Tens of thousands of people, many of them women and unaccompanied children, have fled their homes and the pervasive threat of violence in Central America in recent years to seek safety in the US. But, going forward, they are unlikely to find refuge.
In a decision published on Monday, US Attorney General Jeff Sessions said that claims of domestic or gang violence perpetrated by private individuals would no longer generally serve as grounds for asylum. It’s a move that is likely to hurt women the most.
Sessions’ decision voided the Board of Immigration Appeals’ 2016 ruling that a Salvadoran woman, “A-B-,” who experienced domestic violence, had a valid claim to asylum. In deciding the case, the Board of Appeals referred to the precedent set by a landmark ruling made by the Board of Immigration Appeals in 2014, in which the board decided in favor of Amanda Cifuentes, a Guatemalan woman claiming asylum on the grounds of persistent, life-threatening domestic violence in a country that failed to protect her.
Monday’s ruling not only overturned the precedent set by Cifuentes’ case, but it also challenges well-established international law, said Betsy Fisher, policy director of the International Refugee Assistance Project, in an interview with Global Citizen.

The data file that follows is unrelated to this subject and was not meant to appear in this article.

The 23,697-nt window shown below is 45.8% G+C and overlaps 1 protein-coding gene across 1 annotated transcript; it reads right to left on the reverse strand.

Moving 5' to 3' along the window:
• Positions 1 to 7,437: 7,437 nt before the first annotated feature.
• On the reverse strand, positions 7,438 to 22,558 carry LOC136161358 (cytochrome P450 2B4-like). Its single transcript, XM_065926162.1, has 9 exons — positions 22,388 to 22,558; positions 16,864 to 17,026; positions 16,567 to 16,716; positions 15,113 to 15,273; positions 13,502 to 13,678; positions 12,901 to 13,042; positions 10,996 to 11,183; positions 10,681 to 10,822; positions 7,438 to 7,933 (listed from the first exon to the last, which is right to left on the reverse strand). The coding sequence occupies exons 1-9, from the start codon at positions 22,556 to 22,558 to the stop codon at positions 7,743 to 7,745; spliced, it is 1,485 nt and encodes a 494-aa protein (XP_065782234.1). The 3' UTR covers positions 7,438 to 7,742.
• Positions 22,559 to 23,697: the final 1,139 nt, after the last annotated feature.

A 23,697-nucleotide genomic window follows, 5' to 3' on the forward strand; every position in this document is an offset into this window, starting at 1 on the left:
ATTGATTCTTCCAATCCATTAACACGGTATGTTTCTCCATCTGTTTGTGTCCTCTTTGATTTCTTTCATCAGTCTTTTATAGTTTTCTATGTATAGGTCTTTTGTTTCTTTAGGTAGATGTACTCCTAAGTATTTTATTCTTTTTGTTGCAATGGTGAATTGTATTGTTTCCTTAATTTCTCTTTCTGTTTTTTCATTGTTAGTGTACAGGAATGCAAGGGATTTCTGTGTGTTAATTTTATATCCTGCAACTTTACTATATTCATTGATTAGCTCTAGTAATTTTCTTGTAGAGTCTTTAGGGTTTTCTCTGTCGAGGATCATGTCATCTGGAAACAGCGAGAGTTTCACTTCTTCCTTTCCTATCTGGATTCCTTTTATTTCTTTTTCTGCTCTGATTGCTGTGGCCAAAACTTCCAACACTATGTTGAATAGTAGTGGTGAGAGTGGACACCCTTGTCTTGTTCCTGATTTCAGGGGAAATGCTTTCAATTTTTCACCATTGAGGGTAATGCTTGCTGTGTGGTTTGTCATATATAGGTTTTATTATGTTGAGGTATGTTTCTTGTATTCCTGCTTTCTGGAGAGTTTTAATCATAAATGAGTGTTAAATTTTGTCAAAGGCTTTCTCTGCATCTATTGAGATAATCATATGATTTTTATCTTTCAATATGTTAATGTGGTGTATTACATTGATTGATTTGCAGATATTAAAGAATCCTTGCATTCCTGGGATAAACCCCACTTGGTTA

In his decision, Sessions argues that domestic violence and gang violence are instances of violent “private behavior” perpetrated by “private actors” (individuals not affiliated with the government), and are not generally valid grounds for asylum.
But by that logic, people fleeing from ISIS are not refugees because ISIS is not part of a government, Fisher said.
Sessions’ argument has sparked fierce criticism from human rights groups and immigration experts who say the decision not only goes against long-held legal standards but also basic human rights.
Central Americans who travel with a caravan of migrants embrace in Tijuana, Mexico, before crossing the border and requesting asylum in the United States, April 29, 2018.
While it’s true that not all instances of domestic and gang violence are necessarily reasons to be granted asylum, there are a number of specific instances in which that kind of persecution can and should be considered grounds for asylum. And though there are only a small number of gang and domestic violence situations that rise to the level of persecution requiring asylum, the problem with Sessions’ decision is that it will devastate the thousands of people fall into those few categories.
“The decision is really rolling back the clock several decades in two different ways,” Fisher said. “In terms of refugee law, it has been very well-established for a very long time that persecution by private actors can support a valid claim to asylum under the [1951 UN] Refugee Convention and also under US asylum law.”
Rights advocates and former immigration judges have also condemned Sessions’ decision for the implications it has on women’s rights. Fisher explained that it doesn’t recognize domestic violence as societal harm.